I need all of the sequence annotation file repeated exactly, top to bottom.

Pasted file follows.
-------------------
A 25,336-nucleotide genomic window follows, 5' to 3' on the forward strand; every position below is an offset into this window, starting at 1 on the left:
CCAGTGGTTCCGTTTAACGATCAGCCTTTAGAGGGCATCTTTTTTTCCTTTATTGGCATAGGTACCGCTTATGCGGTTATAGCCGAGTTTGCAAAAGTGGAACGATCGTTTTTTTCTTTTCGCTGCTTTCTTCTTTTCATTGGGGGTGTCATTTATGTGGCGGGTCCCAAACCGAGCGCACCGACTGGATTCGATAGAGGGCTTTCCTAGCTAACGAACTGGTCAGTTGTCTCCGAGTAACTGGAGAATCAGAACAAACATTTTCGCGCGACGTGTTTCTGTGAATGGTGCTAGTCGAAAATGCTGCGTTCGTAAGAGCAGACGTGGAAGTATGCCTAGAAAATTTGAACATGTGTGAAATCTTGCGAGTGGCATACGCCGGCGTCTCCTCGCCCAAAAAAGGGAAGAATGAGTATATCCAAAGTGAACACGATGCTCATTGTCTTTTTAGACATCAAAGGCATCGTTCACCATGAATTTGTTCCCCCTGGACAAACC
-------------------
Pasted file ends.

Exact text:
A 25,336-nucleotide genomic window follows, 5' to 3' on the forward strand; every position below is an offset into this window, starting at 1 on the left:
CCAGTGGTTCCGTTTAACGATCAGCCTTTAGAGGGCATCTTTTTTTCCTTTATTGGCATAGGTACCGCTTATGCGGTTATAGCCGAGTTTGCAAAAGTGGAACGATCGTTTTTTTCTTTTCGCTGCTTTCTTCTTTTCATTGGGGGTGTCATTTATGTGGCGGGTCCCAAACCGAGCGCACCGACTGGATTCGATAGAGGGCTTTCCTAGCTAACGAACTGGTCAGTTGTCTCCGAGTAACTGGAGAATCAGAACAAACATTTTCGCGCGACGTGTTTCTGTGAATGGTGCTAGTCGAAAATGCTGCGTTCGTAAGAGCAGACGTGGAAGTATGCCTAGAAAATTTGAACATGTGTGAAATCTTGCGAGTGGCATACGCCGGCGTCTCCTCGCCCAAAAAAGGGAAGAATGAGTATATCCAAAGTGAACACGATGCTCATTGTCTTTTTAGACATCAAAGGCATCGTTCACCATGAATTTGTTCCCCCTGGACAAACC